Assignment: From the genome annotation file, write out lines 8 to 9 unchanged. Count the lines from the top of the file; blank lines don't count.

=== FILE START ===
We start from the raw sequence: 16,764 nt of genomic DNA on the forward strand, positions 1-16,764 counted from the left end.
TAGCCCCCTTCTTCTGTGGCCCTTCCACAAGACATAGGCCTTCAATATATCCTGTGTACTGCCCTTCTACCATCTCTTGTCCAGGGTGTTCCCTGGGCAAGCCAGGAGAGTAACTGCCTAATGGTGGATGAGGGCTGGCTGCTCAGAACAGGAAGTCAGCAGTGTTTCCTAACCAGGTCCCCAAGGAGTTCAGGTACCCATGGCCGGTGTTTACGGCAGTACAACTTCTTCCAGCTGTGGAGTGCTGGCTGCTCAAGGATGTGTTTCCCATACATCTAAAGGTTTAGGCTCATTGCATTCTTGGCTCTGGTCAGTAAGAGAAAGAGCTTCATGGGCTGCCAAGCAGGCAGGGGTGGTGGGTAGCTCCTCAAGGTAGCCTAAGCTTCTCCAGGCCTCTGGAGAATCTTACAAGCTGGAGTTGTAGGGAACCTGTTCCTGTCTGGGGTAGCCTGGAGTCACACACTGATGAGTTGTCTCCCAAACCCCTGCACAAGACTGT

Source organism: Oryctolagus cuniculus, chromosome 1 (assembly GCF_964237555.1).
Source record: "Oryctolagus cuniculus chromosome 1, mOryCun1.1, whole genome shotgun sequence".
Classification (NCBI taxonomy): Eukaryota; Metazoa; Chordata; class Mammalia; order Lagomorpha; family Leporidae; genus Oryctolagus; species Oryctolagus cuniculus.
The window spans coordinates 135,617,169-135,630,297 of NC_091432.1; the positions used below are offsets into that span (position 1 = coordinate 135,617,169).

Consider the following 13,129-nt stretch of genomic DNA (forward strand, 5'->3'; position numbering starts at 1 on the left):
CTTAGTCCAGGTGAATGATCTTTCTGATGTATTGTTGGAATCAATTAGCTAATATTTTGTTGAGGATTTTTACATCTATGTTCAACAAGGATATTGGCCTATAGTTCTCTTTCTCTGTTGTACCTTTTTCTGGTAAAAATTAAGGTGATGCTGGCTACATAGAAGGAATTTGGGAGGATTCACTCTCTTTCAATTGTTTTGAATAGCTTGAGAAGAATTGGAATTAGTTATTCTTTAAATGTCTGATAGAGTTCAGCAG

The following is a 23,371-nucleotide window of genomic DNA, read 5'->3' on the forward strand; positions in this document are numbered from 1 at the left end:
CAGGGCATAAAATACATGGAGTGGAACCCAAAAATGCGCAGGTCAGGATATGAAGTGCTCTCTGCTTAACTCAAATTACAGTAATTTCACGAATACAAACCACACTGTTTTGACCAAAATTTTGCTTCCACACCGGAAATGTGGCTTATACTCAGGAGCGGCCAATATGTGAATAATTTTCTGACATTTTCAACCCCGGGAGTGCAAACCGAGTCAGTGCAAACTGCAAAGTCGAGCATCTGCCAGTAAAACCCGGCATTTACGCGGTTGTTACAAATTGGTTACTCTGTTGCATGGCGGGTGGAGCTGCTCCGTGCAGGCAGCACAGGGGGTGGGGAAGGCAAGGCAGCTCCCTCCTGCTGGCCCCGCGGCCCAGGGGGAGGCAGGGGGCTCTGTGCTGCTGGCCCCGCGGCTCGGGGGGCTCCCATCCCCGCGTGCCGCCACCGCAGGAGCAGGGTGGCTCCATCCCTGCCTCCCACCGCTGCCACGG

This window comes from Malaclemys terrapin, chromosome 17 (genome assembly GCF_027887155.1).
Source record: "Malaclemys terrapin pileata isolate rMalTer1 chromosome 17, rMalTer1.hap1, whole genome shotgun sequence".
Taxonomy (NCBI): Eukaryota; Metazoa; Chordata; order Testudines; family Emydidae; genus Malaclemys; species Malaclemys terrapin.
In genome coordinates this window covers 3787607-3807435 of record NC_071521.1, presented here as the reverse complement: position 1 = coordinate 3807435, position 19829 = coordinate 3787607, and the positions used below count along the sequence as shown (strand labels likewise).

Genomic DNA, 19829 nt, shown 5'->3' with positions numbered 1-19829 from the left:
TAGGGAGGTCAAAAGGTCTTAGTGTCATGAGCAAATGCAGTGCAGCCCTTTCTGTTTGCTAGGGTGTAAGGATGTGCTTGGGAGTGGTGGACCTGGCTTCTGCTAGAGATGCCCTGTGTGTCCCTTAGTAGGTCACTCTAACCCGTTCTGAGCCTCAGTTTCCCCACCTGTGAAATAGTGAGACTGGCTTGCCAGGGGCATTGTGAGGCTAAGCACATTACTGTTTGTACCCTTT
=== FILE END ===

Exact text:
CTTAGTCCAGGTGAATGATCTTTCTGATGTATTGTTGGAATCAATTAGCTAATATTTTGTTGAGGATTTTTACATCTATGTTCAACAAGGATATTGGCCTATAGTTCTCTTTCTCTGTTGTACCTTTTTCTGGTAAAAATTAAGGTGATGCTGGCTACATAGAAGGAATTTGGGAGGATTCACTCTCTTTCAATTGTTTTGAATAGCTTGAGAAGAATTGGAATTAGTTATTCTTTAAATGTCTGATAGAGTTCAGCAG

The following is a 23,371-nucleotide window of genomic DNA, read 5'->3' on the forward strand; positions in this document are numbered from 1 at the left end: